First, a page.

News
Perth, Australia
+ (61) 417713124
prosolutions@gavinsoorma.com

11g Active Standby Database Automatic Block Corruption Repair

  • Posted by Gavin Soorma
  • On September 28, 2010
  • 0 Comments
  • ABMR, ACTIVE STANDBY, block corruption, real-time query

In addition to the real time query capability of the 11g Active Data Guard feature, we can also add to our high availability capability by using the Automatic Block Media Repair feature whereby data block corruptions on the Primary database can be repaired by obtaining those blocks from the standby site – all performed by a background process (ABMR) transparent to the application.

The same functionality can be used to repair block corruptions on the Active Standby site by applying blocks which are conversely now received from the Primary site.

Let us see a test case of the same.

We create a test table and assign it to the USERS tablespace.

SQL> create table myobjects
2 tablespace users
3 as select * from all_objects;

Table created.

Using DBMS_ROWID, we determine the blocks which this table occupies (if you like, just restrict the query to the first 5 blocks in case the table contains many blocks)

SQL> select * from
2 (select distinct dbms_rowid.rowid_block_number(rowid)
3 from myobjects)
4 where rownum < 6; DBMS_ROWID.ROWID_BLOCK_NUMBER(ROWID) ------------------------------------ 12 13 14 15 16 We can then corrupt any one of these blocks (in our case block 13) to simulate a block corruption - don't do this in production! dd of=/u03/oradata/testdb/users01.dbf bs=8192 seek=13 conv=notrunc count=1 if=/dev/zero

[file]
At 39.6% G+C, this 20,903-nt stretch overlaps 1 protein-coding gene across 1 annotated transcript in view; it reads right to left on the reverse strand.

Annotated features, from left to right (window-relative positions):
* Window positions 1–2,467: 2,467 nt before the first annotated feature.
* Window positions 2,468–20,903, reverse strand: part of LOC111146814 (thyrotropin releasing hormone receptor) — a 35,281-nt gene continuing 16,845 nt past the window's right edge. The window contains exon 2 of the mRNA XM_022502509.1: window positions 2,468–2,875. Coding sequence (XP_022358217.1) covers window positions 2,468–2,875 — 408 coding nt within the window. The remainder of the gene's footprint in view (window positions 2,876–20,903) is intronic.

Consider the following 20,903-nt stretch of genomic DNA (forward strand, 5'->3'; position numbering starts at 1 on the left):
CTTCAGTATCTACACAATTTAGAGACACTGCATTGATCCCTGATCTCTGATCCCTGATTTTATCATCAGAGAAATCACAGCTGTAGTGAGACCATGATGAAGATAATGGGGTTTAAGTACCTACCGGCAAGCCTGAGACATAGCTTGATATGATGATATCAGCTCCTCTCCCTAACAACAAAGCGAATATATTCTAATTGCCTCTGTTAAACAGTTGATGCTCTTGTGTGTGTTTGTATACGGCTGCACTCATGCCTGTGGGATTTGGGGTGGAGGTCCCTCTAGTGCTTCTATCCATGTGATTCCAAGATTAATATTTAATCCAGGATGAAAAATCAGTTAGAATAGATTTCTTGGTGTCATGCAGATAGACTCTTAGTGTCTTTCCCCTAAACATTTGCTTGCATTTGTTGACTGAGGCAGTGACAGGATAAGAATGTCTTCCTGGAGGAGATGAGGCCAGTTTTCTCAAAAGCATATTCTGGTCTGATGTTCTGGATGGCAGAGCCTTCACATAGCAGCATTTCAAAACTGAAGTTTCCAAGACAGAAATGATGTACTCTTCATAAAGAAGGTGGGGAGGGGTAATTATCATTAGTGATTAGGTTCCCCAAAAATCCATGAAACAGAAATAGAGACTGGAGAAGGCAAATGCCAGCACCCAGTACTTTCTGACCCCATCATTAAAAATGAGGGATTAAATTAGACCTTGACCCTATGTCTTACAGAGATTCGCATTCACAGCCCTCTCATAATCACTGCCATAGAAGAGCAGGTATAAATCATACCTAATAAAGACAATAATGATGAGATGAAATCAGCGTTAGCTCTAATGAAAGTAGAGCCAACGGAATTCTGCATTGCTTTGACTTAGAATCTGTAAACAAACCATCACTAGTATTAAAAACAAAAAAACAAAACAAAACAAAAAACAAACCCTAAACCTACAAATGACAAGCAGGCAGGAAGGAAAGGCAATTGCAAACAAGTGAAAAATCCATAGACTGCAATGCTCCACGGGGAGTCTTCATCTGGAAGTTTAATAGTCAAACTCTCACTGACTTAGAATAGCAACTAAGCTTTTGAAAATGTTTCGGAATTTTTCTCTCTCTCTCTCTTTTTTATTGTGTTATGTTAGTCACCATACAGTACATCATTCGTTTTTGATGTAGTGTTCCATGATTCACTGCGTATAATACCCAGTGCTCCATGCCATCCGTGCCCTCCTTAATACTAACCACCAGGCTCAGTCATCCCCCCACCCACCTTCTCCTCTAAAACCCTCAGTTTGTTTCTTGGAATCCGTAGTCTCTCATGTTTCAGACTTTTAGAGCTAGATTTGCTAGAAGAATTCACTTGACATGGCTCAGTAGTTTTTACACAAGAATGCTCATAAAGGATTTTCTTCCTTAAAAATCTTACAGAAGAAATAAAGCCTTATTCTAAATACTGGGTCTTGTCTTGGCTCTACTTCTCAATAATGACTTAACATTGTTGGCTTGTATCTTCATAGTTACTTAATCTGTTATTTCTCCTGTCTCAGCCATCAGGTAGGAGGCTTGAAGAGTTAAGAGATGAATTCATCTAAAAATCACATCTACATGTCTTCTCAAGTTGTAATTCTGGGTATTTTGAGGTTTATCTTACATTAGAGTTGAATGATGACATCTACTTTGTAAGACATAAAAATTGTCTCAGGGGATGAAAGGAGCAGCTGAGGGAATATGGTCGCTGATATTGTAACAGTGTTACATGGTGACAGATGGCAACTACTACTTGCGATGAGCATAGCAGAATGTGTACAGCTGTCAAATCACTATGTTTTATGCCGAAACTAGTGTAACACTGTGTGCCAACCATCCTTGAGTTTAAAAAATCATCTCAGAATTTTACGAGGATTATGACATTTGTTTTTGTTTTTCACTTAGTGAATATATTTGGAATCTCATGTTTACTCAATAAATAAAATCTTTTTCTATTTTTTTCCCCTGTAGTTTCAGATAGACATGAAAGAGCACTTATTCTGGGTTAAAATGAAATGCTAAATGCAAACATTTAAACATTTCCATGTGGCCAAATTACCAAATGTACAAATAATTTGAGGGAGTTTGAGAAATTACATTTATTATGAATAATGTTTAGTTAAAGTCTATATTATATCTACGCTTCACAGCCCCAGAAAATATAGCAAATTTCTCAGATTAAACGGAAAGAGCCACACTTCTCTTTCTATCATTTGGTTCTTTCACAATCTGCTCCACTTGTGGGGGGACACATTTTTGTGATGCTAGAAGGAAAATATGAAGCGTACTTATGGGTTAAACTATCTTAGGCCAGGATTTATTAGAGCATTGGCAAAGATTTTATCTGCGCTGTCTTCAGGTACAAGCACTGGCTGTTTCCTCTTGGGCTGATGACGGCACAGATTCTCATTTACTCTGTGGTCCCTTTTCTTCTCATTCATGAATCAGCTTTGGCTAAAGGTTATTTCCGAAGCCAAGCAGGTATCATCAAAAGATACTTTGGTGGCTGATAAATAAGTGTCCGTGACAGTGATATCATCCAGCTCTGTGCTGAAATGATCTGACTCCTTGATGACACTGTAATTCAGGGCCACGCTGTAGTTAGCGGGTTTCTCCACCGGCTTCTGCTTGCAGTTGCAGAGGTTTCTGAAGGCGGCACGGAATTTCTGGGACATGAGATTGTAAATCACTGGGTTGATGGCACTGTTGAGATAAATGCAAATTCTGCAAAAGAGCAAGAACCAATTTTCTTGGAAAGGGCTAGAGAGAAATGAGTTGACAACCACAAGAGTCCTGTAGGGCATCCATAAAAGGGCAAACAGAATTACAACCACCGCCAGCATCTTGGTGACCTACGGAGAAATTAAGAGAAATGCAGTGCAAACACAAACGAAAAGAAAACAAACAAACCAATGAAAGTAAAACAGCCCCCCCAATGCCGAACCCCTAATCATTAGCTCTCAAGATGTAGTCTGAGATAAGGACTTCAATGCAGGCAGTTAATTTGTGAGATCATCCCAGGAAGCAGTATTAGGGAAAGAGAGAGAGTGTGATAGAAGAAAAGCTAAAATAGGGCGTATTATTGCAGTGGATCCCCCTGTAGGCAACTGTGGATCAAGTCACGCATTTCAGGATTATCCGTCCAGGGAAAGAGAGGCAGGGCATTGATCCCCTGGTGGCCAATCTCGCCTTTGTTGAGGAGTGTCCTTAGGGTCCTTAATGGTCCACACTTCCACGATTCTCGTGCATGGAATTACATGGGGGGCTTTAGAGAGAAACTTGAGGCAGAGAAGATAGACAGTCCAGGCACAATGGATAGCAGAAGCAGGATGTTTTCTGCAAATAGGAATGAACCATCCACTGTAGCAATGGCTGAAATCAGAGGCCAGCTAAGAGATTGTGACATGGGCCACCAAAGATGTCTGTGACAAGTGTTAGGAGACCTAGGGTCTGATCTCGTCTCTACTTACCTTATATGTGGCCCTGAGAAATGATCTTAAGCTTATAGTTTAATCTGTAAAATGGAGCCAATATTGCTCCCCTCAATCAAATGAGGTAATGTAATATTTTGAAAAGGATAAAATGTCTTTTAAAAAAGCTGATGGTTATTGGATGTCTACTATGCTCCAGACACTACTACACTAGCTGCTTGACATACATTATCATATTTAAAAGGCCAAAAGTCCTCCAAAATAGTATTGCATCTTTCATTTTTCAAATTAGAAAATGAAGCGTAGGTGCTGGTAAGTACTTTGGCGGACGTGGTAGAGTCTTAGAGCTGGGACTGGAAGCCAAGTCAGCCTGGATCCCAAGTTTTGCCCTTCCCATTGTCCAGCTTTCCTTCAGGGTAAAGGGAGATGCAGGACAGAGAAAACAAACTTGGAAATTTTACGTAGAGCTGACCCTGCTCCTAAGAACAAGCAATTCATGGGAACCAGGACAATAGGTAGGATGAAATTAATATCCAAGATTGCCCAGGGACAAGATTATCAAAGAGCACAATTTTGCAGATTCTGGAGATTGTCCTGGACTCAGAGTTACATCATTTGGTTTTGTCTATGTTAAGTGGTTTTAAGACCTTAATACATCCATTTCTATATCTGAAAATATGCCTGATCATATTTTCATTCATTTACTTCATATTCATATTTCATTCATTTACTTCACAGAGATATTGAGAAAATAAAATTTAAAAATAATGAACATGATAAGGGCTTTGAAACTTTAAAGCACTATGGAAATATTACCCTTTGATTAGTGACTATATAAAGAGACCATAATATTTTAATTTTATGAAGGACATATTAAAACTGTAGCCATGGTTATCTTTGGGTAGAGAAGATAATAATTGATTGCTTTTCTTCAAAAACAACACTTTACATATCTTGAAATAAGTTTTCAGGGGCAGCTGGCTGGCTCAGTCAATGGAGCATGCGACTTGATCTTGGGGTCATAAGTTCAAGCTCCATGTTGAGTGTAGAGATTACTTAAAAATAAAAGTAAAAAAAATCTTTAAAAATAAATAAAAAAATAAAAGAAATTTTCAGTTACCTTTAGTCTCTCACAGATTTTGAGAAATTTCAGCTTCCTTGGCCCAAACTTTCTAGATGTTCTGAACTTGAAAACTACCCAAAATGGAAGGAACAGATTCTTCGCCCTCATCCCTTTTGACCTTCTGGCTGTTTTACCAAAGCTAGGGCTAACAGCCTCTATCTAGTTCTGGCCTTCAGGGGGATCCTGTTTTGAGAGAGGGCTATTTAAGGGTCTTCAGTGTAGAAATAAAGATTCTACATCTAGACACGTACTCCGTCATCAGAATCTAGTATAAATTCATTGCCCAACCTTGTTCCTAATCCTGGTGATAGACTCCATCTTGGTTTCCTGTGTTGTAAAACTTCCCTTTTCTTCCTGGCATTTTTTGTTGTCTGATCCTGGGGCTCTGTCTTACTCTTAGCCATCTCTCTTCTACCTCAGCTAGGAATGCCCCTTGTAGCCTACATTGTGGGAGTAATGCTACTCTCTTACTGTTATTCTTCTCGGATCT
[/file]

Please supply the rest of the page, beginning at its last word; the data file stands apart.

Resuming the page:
We now run a query on the Primary database (after flushing the buffer cache first to force a new data block read) and even though we have corrupted a data block, the query completes without an ORA-01578 block corruption error – we notice a slight glitch while the blocks are transported over the network.

But if we examine the database alert log, we will see that a block corruption was detected, but a background process (ABMR) was started which repaired the corrupt blocks.

ALTER SYSTEM: Flushing buffer cache
Fri Sep 24 10:45:18 2010
Corrupt block relative dba: 0x0100008b (file 4, block 13)
Completely zero block found during multiblock buffer read
Reading datafile ‘/u03/oradata/testdb/users01.dbf’ for corruption at rdba: 0x0100008b (file 4, block 13)
Reread (file 4, block 13) found same corrupt data
Starting background process ABMR
Fri Sep 24 10:45:18 2010
ABMR started with pid=40, OS id=6369
Auto BMR service is active.
Requesting Auto BMR for (file# 4, block# 13)
Waiting Auto BMR response for (file# 4, block# 13)
Auto BMR successful

Let us see how the same scenario pans out on the Active Standby site.

We run the same block corruption ‘dd’ command now on the standby host and when we run the query the first time, we will get an error as shown below.

SQL> alter system flush buffer_cache;

System altered.

SQL> select count(*) from myobjects;
select count(*) from myobjects
*
ERROR at line 1:
ORA-01578: ORACLE data block corrupted (file # 4, block # 13)
ORA-01110: data file 4: ‘/u03/oradata/testdb/users01.dbf’

But if we run the same query again, we will not see any error as the blocks have now been repaired from the Primary database site.

SQL> select count(*) from myobjects;

COUNT(*)
———-
145352

 

0 Comments

Leave Reply

Your email address will not be published. Required fields are marked *